Flexibility in a Work Schedule is a Game Changer

Now, I understand that working remotely does not always equal setting your own working hours. While my awesome team is distributed throughout time zones and therefore does not have a set time frame to be online, there are companies that will require it for their business needs. When it comes to a schedule while you are working remote, I have found it much easier to move around what I want to do within the boundaries of my working hours (9-5 for example), since I can be wherever I need to be as long as I brought my laptop with me. This has been especially helpful while meeting up with a friend for lunch at a better time that works for them, going to a quick doctor’s appointment or being home to wait for a signed package from the mail person. Flexibility in how I structure my day is much easier when you are the only one who needs to be concerned about when you take your lunch, and you don’t have to deal with a commute if you don’t want to. I have become much less stressed when I work this way. Life doesn’t feel quite as overwhelming when you can move things around that work best for the day at hand.

It Doesn’t Have to be Difficult to Work with Others Virtually

One of my favorite examples of this is video conference calls. Connecting with the human side of working together is made much the same when we can not only share our screens but also see facial expressions with a webcam. I’ve used many different ones such as Zoom, Google Hangouts, Skype, GoToMeeting and Microsoft Teams. Most of them give you a sense of who the person is and how they are expressing themselves. This is especially important when a developer has a dry sense of humor and might be joking around - but it would be difficult to tell with text or voice alone. Now I ask for almost every meeting or pair programming session I have to be done with their webcam turned on. It’s not possible for every conference call, but most of the time it is. This has allowed me to work through disagreements or confusion faster, as the person’s intent is much more clear when you can see their face. Another bonus of this approach is the feeling like you are interacting in a much more natural way, almost as if you are in the same building or even the same room. I’ve even experimented with leaving my Zoom or Hangouts call active for hours to allow friends or coworkers to pop in and say hello like they would in person. Tricks like this can stave off loneliness and make you feel more connected to the human equation.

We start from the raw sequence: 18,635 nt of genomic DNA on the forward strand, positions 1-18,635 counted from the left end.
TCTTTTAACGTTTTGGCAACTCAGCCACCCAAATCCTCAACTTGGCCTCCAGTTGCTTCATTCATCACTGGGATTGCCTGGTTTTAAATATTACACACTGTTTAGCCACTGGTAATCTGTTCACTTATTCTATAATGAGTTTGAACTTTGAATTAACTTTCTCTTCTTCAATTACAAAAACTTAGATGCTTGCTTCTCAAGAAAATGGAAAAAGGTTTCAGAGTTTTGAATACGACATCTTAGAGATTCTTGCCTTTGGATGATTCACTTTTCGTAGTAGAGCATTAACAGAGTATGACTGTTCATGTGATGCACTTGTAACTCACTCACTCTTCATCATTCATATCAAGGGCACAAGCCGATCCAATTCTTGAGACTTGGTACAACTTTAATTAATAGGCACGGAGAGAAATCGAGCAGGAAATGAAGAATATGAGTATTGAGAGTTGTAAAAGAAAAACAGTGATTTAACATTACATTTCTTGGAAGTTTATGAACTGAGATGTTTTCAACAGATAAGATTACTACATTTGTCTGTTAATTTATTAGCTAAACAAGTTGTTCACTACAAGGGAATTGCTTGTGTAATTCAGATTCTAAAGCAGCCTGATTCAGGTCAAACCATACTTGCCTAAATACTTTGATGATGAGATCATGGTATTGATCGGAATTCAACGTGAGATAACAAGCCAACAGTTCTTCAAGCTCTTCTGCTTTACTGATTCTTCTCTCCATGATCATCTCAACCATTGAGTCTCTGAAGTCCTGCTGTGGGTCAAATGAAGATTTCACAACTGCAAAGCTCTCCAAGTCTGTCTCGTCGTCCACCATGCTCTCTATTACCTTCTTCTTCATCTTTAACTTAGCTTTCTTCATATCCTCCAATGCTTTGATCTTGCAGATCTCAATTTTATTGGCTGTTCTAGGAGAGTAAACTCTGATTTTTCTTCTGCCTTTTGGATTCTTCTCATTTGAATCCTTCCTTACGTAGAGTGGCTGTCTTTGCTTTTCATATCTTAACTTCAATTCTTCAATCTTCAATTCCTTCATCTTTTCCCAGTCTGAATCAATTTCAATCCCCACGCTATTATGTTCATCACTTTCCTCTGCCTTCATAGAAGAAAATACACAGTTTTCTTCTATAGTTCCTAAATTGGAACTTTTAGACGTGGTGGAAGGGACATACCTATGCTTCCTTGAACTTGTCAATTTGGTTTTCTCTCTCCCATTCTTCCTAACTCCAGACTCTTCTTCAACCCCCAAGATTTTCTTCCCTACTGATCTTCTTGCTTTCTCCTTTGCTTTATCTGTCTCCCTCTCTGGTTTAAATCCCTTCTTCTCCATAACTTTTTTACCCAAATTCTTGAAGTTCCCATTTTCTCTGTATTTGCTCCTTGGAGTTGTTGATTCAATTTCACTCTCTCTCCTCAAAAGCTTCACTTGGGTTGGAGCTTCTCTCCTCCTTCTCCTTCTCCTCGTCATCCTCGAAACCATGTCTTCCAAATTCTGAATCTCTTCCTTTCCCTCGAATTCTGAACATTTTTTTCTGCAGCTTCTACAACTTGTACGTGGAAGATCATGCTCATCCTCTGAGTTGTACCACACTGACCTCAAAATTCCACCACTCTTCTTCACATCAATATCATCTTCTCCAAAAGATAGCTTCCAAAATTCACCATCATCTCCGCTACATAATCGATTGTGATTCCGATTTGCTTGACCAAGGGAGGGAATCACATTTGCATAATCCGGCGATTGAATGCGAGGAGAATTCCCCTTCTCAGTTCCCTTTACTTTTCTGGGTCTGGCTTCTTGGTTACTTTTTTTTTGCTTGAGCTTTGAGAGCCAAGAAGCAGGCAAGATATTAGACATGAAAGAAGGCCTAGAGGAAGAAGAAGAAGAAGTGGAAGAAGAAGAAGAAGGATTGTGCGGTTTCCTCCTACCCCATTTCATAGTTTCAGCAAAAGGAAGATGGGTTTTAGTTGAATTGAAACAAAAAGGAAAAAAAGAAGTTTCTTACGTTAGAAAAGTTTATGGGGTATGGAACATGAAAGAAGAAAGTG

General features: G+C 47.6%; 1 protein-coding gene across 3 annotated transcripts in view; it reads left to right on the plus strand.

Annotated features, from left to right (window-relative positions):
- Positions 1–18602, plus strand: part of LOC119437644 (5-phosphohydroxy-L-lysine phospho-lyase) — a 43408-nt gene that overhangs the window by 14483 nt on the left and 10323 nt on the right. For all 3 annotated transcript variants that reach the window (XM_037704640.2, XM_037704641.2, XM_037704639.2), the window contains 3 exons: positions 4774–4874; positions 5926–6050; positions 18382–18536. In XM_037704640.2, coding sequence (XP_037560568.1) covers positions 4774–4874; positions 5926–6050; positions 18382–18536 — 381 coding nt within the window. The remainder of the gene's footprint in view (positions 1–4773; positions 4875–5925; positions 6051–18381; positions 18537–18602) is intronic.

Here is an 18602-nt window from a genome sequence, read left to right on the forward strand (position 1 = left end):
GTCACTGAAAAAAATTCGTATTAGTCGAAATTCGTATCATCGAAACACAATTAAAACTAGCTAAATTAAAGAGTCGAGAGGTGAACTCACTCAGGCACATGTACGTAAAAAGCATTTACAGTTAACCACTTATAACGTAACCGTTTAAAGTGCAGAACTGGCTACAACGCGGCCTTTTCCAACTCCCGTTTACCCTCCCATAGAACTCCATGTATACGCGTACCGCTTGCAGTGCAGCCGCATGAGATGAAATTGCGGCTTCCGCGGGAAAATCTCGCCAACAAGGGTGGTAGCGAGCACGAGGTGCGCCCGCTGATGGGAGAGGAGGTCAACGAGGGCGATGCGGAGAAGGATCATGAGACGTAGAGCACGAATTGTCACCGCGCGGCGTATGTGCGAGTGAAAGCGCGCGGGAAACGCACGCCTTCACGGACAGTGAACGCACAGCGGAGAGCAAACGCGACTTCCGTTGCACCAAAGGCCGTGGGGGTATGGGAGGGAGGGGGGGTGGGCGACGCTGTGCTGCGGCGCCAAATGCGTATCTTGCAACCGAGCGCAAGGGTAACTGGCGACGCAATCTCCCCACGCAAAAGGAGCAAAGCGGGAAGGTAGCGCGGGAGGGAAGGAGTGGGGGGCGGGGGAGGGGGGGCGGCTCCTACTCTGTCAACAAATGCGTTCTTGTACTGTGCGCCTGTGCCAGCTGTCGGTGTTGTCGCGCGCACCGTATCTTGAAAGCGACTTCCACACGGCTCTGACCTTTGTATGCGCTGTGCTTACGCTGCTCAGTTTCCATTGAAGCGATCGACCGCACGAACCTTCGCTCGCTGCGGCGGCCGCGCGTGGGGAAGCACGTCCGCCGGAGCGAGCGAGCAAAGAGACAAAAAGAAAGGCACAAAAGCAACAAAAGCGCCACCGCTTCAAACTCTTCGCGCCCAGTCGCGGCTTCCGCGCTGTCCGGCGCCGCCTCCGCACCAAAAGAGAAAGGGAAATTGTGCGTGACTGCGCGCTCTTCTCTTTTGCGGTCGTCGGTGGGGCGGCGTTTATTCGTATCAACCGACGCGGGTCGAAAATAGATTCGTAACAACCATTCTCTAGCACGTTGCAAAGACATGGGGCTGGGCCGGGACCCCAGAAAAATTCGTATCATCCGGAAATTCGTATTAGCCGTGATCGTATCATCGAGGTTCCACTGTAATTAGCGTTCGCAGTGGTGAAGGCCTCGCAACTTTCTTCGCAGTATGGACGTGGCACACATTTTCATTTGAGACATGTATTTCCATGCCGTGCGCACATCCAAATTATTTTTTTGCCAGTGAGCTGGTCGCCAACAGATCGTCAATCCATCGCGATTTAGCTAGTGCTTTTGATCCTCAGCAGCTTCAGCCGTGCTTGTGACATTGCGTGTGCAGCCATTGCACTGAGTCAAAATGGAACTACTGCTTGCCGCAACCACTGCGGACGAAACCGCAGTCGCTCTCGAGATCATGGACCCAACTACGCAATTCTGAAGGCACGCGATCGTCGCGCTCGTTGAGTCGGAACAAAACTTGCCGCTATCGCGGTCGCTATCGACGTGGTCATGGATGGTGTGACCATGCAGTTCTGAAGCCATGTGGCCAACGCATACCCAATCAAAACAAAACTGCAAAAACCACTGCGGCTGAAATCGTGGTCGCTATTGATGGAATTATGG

Mindset Influences Your Remote Work Experience

While I mentioned earlier in this post that working remotely is not for everyone, most of the suitability comes down to how you approach it. I’ve found that it can be a blessing or a curse depending on my attitude of approach. I chose to embrace the lesson of being more responsible and independent in my work, but I could just as easily have complained of feeling disconnected and unseen. The great discovery was that if I wanted communication, I needed to do something about it and not complain about it on the sidelines. Gently reminding others to start their webcam during a meeting became second nature, and helped my anxiety of misunderstandings decrease to almost zero. Using the multitude of instant messaging systems daily also assisted with feeling connected instead of ignored. Finally, I learned that I could set healthy boundaries with myself and others when it came to my schedule. Once my workday time frame has expired, I set my status on Slack to ‘do not disturb’ or ‘away’ and physically removed myself from the place I was working.

You can do this. In fact, I challenge every dev team to try it out! You never know when staying away from your office building for a while might be mandatory, so give it a go and discuss how best to start this experiment. You might find that you organize your information better, your communication skills improve, and working with no pants on can be very freeing - but maybe not do that when using your webcam during a conference call. Get outside the office and code!

Working remote on the sidewalk

Working remotely can make you grow as a professional developer. Have you tried it? What was your experience? Share in the comments below any tips you have for working from home.